String[] stackTrace = event.getThrowableInformation().getThrowableStrRep();
for(int i = 0; i < stackTrace.length; i++)
builder.append(stackTrace[i] + "\n");
message.setSubject(event.getLevel().toString() + " on host " + hostname);
} catch (MailException ex){

Using the SimpleMailMessage (again from Spring), we add the text, the address and subject. The parts to grasp here are the layout and the stack trace. The layout is derived from your configuration, this is where you'd typically set the log message/heading including timestamp, thread name and other supporting information. Passing the event to the 'getLayout().format(event)' method returns this nicely formatted string. Then to get the stack trace we grab the array (each element being a line in the stack trace) from the event throwable information method. Someone thought that a method name indicating that your getting a string should pass back that array instead of adding new line characters, so we have to fix that before setting the text as the message body. Finally, we construct a useful subject containing the log level and host/IP address.

log4j.appender.mail.layout.ConversionPattern=%d{ISO8601} [%t] %-5p [%C{1}.%M() %L] - %m%n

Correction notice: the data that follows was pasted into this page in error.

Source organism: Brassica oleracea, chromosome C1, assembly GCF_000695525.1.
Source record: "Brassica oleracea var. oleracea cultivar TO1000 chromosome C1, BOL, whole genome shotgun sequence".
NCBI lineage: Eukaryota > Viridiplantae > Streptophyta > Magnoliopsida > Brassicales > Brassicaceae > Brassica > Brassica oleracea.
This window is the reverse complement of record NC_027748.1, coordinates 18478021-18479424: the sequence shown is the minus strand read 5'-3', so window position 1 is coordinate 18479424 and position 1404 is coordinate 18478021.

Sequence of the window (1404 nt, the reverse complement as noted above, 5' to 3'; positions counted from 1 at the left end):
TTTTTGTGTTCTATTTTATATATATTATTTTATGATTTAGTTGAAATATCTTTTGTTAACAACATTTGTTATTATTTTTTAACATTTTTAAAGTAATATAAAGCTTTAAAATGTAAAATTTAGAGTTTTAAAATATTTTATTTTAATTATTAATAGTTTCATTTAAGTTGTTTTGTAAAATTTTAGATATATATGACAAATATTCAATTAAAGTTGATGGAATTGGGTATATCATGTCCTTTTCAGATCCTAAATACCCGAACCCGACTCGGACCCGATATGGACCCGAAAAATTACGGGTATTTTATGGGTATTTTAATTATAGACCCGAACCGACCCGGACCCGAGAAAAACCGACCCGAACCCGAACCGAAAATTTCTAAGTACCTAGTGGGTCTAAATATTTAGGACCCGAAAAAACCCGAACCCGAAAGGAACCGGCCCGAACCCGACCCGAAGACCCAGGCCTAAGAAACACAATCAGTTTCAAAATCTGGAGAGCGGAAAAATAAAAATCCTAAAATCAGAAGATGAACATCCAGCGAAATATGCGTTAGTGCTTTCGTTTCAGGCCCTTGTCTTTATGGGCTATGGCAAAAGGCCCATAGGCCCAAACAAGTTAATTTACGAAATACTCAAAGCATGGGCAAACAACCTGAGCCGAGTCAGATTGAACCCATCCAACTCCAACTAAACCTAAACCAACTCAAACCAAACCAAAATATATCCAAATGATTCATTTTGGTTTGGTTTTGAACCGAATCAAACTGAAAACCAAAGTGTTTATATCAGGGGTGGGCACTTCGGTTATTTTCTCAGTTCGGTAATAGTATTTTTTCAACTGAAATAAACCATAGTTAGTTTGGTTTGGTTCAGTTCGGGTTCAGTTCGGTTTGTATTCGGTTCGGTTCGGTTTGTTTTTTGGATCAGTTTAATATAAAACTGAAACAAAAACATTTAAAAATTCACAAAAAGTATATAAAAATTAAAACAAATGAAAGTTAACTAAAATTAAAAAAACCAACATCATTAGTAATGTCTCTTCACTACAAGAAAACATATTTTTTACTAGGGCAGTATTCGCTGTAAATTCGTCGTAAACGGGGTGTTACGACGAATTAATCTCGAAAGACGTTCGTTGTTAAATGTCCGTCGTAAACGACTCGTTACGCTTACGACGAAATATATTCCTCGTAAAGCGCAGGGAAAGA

I've mentioned the configuration a few times, and here is the basic one comprising the full path to the class, the threshold (meaning the lowest level to log at, I don't want an email for every debug log entry after all). There's the pattern I mentioned before, this pattern includes the date, threadname, level name, class, method and line number, then the message and a new line. Finally there's the host name. Each instance of my application has a different name to identify it, typically something development, staging, production. To enable that property in the class, simply add a Spring like named setter:

public void setHostname(String hostname){
this.hostname = hostname;

Properties like this can be set if you want to have the username/password of your GMail account configurable or anything else for that matter, just don't forget to set it on the JavaMailSenderImpl object before sending the email in the append method.